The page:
10 Ways to Become a Better Editor

So you have your children writing every day. Great! Now, of course, you need to become their editor. Here is where some find a challenge in the natural approach to language arts. What if I don’t feel competent to edit my child’s writing? We’ll address the underlying problem with that argument further down, but for now — here are 10 ways to become a better editor of your child’s writing:

1. Read A Strong Start in Language.

Beechick Basics

This Ruth Beechick title for beginning grades is recommended widely — from The Well-Trained Mind to Sonlight. Typically packaged as part of The Three Rs, A Strong Start in Language helps you become the editor from the beginning — from the time your child traces his first letters, to copywork, and through dictation. Read our full review (scroll down).

2. Read You Can Teach Your Child Successfully.

Beechick Basics

Over 100 pages are devoted to writing in this followup to the Three Rs by Ruth Beechick mentioned above. The book speaks to you as your child’s tutor and therefore includes writing activities, writing lessons to get you started and that you can pattern your own lessons after, and suggestions for usage, grammar, mechanics, and spelling. Best of all it tells you what you can expect from your child at various levels on the writing scale. Very valuable reference to finding your way as you teach writing naturally to your children and we cannot recommend it highly enough. You can read our full review (scroll down).

3. Use Learning Grammar Through Writing.

Learning Grammar Through Writing

This handy reference published by Educators Publishing Service is now out of print. But it is worth finding. When you find a mistake in your child’s writing, you can find the coordinating pithy rule with an example to have your child copy into a grammar notebook. A checklist at the back helps you keep track of the skills you have covered.

4. Read good books.

The best way to improve your editing is to read good writing. While you work through the suggestions above, you can be building your foundation in good writing at the same time.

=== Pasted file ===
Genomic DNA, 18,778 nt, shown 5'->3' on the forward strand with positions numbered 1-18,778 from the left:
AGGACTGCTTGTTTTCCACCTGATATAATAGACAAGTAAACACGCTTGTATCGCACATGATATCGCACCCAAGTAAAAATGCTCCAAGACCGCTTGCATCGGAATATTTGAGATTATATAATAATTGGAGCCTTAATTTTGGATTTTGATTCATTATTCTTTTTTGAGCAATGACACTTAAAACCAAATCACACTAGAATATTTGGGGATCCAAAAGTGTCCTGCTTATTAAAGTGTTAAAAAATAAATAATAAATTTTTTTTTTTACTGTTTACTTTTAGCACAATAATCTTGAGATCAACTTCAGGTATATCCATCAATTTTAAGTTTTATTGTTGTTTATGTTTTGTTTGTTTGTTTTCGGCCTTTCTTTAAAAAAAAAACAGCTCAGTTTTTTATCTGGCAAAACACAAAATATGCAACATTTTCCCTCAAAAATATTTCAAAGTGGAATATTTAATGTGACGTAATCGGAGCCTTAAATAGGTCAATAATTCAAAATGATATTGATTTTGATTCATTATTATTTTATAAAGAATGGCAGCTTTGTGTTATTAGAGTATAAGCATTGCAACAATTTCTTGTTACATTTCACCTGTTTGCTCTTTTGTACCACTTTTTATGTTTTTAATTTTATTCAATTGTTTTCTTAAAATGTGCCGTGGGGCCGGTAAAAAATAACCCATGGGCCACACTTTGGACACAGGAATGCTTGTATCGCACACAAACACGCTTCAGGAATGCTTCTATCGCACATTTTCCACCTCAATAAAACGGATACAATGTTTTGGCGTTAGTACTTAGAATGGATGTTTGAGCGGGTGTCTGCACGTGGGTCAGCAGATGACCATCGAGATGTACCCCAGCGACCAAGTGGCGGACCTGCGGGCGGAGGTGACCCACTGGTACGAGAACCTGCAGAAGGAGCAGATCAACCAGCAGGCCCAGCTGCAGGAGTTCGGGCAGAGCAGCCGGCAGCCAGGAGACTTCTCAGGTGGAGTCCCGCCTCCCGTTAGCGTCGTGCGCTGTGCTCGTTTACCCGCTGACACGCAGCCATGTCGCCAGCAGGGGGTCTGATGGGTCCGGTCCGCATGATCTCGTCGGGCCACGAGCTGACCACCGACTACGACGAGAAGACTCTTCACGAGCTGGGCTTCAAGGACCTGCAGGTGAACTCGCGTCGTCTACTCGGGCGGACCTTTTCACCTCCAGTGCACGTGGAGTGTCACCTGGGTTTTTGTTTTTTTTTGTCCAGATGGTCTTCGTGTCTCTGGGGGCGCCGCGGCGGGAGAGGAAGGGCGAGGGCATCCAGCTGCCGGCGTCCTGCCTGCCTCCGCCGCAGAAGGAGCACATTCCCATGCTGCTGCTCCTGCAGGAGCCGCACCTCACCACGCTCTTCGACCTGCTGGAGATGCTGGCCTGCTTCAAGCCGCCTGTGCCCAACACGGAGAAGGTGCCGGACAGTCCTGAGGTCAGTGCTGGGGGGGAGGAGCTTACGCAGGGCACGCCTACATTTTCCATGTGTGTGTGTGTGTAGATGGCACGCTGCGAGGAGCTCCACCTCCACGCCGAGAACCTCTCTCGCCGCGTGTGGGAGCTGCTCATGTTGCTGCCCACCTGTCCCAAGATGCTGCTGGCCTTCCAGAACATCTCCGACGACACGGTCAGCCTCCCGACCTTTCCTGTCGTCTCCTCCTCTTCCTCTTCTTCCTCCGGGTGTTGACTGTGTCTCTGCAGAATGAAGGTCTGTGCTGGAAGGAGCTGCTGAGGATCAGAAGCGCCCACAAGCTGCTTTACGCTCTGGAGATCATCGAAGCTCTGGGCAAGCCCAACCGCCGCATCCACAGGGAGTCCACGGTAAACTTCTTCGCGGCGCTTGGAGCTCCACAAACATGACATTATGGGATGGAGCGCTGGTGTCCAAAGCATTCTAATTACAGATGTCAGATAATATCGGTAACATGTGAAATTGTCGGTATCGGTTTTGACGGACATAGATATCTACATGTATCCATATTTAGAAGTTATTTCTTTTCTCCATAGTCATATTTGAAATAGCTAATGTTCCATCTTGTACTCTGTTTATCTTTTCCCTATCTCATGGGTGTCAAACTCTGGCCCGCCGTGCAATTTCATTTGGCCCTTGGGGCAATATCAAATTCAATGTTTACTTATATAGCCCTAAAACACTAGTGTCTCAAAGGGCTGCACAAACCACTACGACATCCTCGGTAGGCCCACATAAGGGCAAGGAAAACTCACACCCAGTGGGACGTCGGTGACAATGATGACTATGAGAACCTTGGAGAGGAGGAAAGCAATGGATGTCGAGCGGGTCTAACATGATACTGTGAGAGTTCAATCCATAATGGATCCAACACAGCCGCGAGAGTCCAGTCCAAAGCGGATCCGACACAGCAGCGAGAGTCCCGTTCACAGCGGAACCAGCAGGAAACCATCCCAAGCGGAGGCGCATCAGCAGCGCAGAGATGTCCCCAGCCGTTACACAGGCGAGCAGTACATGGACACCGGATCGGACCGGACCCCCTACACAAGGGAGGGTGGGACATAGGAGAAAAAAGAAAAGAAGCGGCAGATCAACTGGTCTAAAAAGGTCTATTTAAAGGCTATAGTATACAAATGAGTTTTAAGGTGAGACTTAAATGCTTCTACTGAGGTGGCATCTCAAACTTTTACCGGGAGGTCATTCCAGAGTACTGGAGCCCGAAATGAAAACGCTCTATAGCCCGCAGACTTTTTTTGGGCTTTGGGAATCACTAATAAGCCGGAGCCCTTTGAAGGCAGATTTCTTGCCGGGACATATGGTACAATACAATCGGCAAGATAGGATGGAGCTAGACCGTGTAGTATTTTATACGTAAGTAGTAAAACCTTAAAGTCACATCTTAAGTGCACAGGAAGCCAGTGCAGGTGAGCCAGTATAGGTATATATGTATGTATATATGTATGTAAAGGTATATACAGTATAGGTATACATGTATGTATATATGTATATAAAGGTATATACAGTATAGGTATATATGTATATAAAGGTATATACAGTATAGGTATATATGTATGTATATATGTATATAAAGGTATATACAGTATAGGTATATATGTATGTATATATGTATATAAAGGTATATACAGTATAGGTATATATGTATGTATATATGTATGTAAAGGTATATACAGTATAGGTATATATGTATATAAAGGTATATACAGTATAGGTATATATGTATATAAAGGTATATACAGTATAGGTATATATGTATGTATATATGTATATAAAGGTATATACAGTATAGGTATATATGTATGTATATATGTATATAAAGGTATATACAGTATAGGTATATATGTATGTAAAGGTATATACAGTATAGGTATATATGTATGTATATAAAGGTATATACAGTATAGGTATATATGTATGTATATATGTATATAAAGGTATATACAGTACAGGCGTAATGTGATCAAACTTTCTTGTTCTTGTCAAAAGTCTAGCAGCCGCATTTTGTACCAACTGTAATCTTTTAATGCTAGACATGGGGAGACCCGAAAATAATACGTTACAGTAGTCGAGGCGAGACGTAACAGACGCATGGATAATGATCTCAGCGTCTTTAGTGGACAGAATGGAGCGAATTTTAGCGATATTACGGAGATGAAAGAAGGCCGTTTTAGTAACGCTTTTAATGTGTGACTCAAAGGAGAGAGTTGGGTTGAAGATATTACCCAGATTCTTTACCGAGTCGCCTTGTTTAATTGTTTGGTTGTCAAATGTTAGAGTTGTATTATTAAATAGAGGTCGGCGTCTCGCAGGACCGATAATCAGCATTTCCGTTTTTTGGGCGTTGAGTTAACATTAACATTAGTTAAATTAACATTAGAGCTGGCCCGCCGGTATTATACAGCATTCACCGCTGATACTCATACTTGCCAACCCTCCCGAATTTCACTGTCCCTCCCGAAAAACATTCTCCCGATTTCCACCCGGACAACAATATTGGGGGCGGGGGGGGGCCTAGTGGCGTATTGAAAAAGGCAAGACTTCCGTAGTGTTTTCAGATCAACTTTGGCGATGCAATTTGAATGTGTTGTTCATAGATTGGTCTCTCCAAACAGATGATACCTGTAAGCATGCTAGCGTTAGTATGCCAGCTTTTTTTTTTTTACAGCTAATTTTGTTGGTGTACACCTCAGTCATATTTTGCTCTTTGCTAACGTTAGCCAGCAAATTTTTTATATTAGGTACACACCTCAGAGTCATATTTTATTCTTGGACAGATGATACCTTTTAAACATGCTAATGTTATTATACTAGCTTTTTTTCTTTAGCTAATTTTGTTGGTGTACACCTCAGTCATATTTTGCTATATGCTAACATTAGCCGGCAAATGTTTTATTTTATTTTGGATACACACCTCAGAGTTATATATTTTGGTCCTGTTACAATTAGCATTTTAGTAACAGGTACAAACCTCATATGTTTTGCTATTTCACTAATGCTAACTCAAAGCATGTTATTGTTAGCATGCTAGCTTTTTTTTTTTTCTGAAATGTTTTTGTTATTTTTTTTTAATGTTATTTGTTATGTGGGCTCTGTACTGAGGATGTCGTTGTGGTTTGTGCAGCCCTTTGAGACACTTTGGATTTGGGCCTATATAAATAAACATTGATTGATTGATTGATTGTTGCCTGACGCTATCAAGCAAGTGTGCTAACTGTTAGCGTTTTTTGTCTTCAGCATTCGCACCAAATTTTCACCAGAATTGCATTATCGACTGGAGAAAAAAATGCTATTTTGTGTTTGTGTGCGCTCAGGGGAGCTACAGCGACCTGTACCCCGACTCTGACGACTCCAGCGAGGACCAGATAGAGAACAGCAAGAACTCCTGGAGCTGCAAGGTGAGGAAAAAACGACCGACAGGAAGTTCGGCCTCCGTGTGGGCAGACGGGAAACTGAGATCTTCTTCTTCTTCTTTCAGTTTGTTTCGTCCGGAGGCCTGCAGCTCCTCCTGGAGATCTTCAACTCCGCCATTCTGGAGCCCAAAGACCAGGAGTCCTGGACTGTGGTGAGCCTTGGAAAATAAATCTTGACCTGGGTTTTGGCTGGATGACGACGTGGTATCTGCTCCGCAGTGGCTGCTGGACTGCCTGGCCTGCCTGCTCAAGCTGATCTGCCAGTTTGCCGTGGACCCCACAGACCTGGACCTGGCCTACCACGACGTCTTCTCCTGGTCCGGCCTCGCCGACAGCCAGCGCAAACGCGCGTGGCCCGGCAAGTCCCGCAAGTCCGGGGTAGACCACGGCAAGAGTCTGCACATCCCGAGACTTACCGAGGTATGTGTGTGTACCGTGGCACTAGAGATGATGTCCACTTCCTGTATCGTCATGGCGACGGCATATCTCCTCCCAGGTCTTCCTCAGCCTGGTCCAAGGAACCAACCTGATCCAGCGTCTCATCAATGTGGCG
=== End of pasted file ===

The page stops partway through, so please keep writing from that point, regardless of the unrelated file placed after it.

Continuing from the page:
5. Make use of a dictionary.

Before the days of Kindle we had electronic dictionaries handy that included a grammar reference. Although somewhat pricey, the better models not only include the definitions, but also the etymology of the word. Most also come with a built-in thesaurus and other tools. If nothing else, a good dictionary can shed some light on how words are properly used in sentences.

6. Learn to diagram.

Not popular with some, but a valuable skill for understanding how words work in sentences. There are easy online courses that can help you quickly learn the basics. For simple and easy practice we like The Complete Book of Diagrams by Mary Daily published by The Riggs Institute Press, which also is a great help for Mom.

7. Use Learn to Write the Novel Way.

While your child writes his novel as he works through this book, you have a guide that helps you edit your child’s writing. Learn by doing. Read our full review.

8. Read The Elements of Style.

The Elements of Style {Free eBook}

This widely recommended classic by Strunk and White holds the title for the most concise and simple usage, composition, and spelling reference. There is even an early version in the public domain.

9. Read How to Write Clearly by Ruth Beechick.

Beechick Basics

Subtitled, The Meaning Approach, this is another handy writing reference that covers finding a topic, getting organized, outlining, using abstract and concrete terms, sentences, comma usage, active and passive voice, choosing words, usage, and more! Read our full review.

10. Learn Latin.

It’s never too late. Having a working knowledge of how Latin works is probably one of the best ways to understand how the English language works.

You will also want a grammar reference. Our favorite grammar reference is the Handbook of Grammar and Composition published by A Beka. We purchased it on a recommendation in The Well-Trained Mind and haven’t looked back.

Now, back to the initial question: what if you don’t feel competent to edit your child’s writing? You do know how to write, yes? In this day of streaming output you may even write for a blog or other publication. Using the ideas above, you should be able to stay ahead of your child’s work. Of course, at some point, if you feel you are losing ground there are many qualified and reputable online writing tutors available.

Additional Resources

Handbook of Grammar & Composition from A Beka
This is our favorite reference for the older student who is writing well. Will carry a student through the upper grades and beyond.

16 Tips: Building a Better Writer
What to have your child do.

“Natural” Language Arts Scope and Sequence {Free}
More structure for those who need it.

10 Ways to Use Notebooking: #4 Writing
Where to put the writing.

10 Ways to Use Notebooking: #5 Grammar & Spelling
You’ll also want to have your child keep one of these.

Grammar Workshop
Grammar helps for Mom.

Writing Helps
More help for Mom.

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